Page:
Canada still on the Majors List
Canada made it on the “Majors List” in the annual US State Department’s International Narcotics Control Strategy Report (“INCSR“) again this year.
The Majors List is three lists and it designates countries that are (1) “Major Illicit Drug Producing and Drug Transit Countries”; (2) “Major Precursor Chemical Source Countries”; or (3) “Major Money Laundering Countries”. In 2020, Canada is on two of the three Majors List as both a “Major Money Laundering Country” and a “Major Precursor Chemical Source Country”.
Canada a “Major Money Laundering Country”
The 2020 INCSR, published last week by the US Department of State, identifies Canada as aÂ â€œMajor Money Laundering Countryâ€ along with several others including some well-known money laundering countries such as St. Kitts and Nevis, Dominican Republic, Mexico, Argentina, Venezuela, Vietnam, Belize, Curacao, Brazil, BVI, Cayman Islands, Colombia and Iran.
A â€œMajor Money Laundering Countryâ€ is defined under US law as one whose financial institutions process financial transactions involving “significant amounts of proceeds of crime from international narcotics (“narco“) trafficking. Based on changes to money laundering typologies, that definition was expanded to include professions (e.g., tax advisors, accountants, company incorporators, lawyers), non-financial businesses (“NFB“) (e.g., casinos) and alternative value transfers (e.g., digital currencies) to recognize countries whose banks, NFBs, professions and other value transfer systems process transactions involving significant amounts of not just drug trafficking but also proceeds of crime from serious crimes.
Canadian banks and professions are dealing with “significant” proceeds of crime from narco trafficking and serious crimes
As a result of being on the Majors List, the 2020 INCSR found that Canada’s banks, NFBs (such as casinos), professions (such as accountants, tax advisors, lawyers), and alternative value transfer systems (such as Bitcoin and Bitcoin exchanges), deal with and process significant amounts of proceeds of crime from narco trafficking and from serious crimes.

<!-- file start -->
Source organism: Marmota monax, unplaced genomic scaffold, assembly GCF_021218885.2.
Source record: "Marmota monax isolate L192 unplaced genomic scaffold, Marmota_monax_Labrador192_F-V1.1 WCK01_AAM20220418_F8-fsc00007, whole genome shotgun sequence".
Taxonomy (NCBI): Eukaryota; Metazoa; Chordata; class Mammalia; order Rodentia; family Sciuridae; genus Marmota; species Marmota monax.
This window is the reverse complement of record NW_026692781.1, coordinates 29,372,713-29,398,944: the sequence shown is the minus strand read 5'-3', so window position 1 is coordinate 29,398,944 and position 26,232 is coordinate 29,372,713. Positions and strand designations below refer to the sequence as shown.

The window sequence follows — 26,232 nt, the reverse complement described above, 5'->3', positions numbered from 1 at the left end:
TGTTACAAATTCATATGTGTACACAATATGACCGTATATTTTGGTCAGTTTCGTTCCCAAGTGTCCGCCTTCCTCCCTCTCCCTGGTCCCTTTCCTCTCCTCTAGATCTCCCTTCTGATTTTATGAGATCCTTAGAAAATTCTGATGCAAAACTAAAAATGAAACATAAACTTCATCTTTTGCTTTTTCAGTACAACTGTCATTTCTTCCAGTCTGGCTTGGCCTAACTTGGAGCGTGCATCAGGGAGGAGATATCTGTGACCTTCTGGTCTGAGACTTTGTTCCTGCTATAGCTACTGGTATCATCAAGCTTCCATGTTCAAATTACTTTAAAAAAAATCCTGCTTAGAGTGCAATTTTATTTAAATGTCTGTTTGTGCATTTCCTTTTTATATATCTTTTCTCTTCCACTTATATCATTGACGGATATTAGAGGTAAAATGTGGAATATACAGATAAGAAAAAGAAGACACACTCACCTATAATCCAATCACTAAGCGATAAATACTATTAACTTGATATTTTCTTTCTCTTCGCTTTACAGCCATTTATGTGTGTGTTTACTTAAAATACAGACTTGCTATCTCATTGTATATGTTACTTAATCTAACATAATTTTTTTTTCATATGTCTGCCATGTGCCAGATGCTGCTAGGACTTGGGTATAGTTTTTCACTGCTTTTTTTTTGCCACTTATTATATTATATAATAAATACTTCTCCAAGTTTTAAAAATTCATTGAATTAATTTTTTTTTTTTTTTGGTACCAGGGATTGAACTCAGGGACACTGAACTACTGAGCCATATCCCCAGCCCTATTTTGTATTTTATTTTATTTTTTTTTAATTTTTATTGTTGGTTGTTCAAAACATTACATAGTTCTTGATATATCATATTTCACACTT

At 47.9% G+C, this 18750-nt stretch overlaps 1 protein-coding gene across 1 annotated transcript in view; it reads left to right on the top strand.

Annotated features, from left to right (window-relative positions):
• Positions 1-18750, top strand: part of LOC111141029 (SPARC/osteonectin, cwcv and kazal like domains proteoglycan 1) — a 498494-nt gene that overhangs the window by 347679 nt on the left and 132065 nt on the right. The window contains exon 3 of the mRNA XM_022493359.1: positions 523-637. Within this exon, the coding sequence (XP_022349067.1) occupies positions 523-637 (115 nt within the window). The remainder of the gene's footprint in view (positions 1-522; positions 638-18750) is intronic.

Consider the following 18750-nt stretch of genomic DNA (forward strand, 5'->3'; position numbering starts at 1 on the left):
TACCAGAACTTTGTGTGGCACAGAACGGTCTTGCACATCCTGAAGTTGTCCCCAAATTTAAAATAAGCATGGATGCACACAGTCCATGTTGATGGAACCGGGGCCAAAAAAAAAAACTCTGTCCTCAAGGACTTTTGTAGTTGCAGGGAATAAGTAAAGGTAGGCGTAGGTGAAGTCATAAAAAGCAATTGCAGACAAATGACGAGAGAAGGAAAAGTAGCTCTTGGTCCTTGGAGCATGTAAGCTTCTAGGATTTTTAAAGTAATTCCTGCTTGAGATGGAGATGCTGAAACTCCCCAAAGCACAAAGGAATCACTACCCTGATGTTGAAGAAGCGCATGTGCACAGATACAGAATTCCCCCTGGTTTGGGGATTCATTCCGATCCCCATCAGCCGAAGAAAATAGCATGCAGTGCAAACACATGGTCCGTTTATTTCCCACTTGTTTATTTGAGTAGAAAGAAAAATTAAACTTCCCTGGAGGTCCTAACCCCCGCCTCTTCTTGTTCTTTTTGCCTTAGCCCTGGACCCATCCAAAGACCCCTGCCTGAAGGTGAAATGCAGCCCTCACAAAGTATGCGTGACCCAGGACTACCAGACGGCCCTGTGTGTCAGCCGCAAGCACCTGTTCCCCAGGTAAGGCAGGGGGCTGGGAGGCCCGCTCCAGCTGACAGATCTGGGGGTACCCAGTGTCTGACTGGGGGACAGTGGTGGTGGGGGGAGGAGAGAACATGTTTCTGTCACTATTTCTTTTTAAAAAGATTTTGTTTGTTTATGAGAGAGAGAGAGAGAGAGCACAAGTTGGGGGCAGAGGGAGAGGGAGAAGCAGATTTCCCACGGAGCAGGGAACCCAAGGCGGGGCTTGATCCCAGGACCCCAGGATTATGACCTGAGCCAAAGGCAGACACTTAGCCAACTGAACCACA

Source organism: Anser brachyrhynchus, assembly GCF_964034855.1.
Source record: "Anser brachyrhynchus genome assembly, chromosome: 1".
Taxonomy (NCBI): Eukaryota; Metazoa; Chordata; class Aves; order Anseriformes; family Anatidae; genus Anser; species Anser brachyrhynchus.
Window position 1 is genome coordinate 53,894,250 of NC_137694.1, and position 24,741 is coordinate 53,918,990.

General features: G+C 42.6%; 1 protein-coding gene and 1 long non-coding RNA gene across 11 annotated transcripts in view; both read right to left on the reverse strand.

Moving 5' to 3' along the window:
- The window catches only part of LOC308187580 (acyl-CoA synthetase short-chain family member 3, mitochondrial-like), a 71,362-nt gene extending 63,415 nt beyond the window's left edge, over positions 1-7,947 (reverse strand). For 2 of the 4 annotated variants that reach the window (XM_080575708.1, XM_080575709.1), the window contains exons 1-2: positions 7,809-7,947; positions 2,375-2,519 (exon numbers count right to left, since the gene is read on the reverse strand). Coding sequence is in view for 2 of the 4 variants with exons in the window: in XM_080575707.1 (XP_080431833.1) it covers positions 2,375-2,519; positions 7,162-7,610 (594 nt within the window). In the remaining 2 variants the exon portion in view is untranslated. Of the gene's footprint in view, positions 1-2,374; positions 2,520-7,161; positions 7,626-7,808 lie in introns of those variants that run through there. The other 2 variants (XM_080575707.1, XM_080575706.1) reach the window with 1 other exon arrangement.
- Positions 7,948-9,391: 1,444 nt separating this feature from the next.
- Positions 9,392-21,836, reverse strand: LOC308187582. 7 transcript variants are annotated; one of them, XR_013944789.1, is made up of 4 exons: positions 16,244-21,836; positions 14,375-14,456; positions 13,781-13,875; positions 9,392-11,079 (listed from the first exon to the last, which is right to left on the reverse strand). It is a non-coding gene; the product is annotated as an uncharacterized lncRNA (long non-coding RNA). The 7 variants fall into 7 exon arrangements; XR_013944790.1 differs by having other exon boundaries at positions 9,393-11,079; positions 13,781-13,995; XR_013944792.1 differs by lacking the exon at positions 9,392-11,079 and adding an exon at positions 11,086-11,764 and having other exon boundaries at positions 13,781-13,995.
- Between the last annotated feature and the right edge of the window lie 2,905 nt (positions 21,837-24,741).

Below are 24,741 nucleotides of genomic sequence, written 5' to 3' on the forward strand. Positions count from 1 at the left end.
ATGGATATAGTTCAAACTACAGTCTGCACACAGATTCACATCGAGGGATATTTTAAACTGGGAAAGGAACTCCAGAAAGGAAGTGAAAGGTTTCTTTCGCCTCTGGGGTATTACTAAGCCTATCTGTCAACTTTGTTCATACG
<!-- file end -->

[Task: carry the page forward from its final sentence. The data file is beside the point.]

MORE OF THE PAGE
The 2020 INCSR also identified Canada as a â€œMajor Precursor Chemical Source Countryâ€ along with several other intense drug producing countries such as Argentina, Afghanistan, Chile, Colombia, Dominican Republic, Ecuador, El Salvador, Mexico and Russia.
This year’s report is different however, with many new areas of concern for money laundering in Canada identified and several others that were identified in the past that are now gone, which may mean that Canada has made a dent in financial crime mitigation or that high risk areas have shifted (to the darknet and Bitcoin), or perhaps both.
10 areas of money laundering concern for Canada in the 2020 INCSR
There are 10 points of concern in the 2020 INCSR in respect of Canada as follows:
One – Digital currencies and real estate used for criminal activities
According to the 2020 INCSR, there is room for improved collaboration with Canada in three areas namely, digital currencies (like Bitcoin); the darknet (which by definition mean Bitcoin and so-called dark coins); and real estate transactions.
The 2020 INCSR specifically says that the US would welcome further collaboration with Canada on strengthening coordination on real estate and digital currencies used for criminal activities and investigations involving the darknet.
Two – Canada is shipping containers of cannabis to the UK
The 2020 INCSR reports that the UK has reported the illegal importation of large shipments of containers of cannabis from Canada.
Three – Violent Nigerian narco trafficking a problem in Canada
Nigerian based narco trafficking networks are popping up in Canada, following a path of similar pop-ups in France, and they are engaging in violent turf wars. The threat has grown in Canada to such an extent that the RCMP is planning to open an office in Nigeria in 2020 to address the growing threat to Canada of narco trafficking of Nigerians. The INCSR notes that illicit drugs often transit through Mozambique after Nigeria before arriving in Canada.
Four – Cocaine from Colombia coming to Canada from Guyana